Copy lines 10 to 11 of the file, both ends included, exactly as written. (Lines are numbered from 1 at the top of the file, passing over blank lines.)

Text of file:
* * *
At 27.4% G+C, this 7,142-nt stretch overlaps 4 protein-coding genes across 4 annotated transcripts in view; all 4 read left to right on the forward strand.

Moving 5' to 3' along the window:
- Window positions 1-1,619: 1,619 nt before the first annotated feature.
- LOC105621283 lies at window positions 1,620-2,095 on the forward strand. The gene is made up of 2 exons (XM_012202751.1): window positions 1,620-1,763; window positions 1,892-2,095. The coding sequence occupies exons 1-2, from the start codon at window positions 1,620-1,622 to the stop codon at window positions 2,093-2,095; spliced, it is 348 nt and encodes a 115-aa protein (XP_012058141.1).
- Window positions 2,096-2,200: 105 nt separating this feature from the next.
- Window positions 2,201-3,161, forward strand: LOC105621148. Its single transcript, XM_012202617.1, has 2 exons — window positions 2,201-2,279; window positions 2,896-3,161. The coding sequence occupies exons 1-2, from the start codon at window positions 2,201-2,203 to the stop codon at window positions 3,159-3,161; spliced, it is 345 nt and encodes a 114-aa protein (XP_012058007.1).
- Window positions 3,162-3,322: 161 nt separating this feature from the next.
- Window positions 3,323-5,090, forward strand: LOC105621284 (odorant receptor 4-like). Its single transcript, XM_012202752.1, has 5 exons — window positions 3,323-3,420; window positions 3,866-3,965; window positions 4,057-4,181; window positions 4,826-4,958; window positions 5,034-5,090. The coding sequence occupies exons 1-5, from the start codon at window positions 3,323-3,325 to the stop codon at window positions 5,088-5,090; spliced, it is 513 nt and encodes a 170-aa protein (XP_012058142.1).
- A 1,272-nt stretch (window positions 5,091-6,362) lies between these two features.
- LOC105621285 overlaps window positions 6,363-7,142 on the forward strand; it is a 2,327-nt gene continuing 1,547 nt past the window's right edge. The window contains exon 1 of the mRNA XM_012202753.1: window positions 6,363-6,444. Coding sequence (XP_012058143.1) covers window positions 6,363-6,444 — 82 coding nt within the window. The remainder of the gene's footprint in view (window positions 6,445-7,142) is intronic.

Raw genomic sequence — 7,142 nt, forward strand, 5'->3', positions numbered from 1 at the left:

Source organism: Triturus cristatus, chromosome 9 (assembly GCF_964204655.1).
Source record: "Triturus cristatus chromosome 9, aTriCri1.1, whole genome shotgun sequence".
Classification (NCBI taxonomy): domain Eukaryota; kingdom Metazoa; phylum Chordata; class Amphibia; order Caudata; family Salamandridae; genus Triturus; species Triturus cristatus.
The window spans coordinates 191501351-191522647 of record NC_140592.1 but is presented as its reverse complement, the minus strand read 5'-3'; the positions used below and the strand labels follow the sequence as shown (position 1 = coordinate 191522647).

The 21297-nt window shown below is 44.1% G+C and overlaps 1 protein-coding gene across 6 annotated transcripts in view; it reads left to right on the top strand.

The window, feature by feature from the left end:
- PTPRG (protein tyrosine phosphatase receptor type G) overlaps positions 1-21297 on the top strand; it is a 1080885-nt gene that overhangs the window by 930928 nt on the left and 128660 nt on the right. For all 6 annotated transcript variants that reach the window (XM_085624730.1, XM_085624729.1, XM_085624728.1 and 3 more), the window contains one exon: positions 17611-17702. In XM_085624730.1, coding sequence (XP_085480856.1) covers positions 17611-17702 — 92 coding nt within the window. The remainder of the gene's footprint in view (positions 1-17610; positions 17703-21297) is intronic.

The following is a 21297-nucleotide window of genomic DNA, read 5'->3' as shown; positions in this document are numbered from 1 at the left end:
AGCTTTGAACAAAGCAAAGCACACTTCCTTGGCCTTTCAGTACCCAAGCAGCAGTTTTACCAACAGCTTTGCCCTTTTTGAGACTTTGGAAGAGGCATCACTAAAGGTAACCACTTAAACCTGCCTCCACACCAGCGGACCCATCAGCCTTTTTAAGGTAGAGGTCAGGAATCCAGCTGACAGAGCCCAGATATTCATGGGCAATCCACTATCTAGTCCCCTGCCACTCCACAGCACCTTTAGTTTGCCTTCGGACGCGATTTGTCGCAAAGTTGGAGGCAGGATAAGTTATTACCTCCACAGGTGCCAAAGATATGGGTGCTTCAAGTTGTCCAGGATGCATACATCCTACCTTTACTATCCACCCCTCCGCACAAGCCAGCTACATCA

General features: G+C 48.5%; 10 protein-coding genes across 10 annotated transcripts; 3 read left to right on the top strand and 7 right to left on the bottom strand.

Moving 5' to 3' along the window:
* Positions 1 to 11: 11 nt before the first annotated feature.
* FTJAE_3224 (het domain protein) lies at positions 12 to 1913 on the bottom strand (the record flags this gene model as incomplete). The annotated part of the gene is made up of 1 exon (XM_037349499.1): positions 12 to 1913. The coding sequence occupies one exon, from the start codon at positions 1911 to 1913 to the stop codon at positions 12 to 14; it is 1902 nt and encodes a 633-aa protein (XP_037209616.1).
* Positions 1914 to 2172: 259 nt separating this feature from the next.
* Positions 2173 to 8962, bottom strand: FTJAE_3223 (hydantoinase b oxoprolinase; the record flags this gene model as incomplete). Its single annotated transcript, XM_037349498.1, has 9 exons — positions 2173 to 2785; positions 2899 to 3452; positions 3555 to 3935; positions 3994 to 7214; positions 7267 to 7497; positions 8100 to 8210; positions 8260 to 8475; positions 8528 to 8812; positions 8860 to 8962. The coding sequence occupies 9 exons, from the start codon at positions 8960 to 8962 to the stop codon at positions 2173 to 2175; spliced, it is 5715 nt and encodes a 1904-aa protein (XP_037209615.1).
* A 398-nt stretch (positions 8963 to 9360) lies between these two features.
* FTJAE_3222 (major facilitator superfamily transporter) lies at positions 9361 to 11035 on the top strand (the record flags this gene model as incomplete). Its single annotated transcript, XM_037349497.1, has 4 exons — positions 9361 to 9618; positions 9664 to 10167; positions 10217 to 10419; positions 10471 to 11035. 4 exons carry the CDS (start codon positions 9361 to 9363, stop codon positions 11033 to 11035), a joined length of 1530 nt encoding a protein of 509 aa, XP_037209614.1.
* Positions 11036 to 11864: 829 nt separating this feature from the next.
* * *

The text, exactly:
- LOC105621285 overlaps window positions 6,363-7,142 on the forward strand; it is a 2,327-nt gene continuing 1,547 nt past the window's right edge. The window contains exon 1 of the mRNA XM_012202753.1: window positions 6,363-6,444. Coding sequence (XP_012058143.1) covers window positions 6,363-6,444 — 82 coding nt within the window. The remainder of the gene's footprint in view (window positions 6,445-7,142) is intronic.

Raw genomic sequence — 7,142 nt, forward strand, 5'->3', positions numbered from 1 at the left: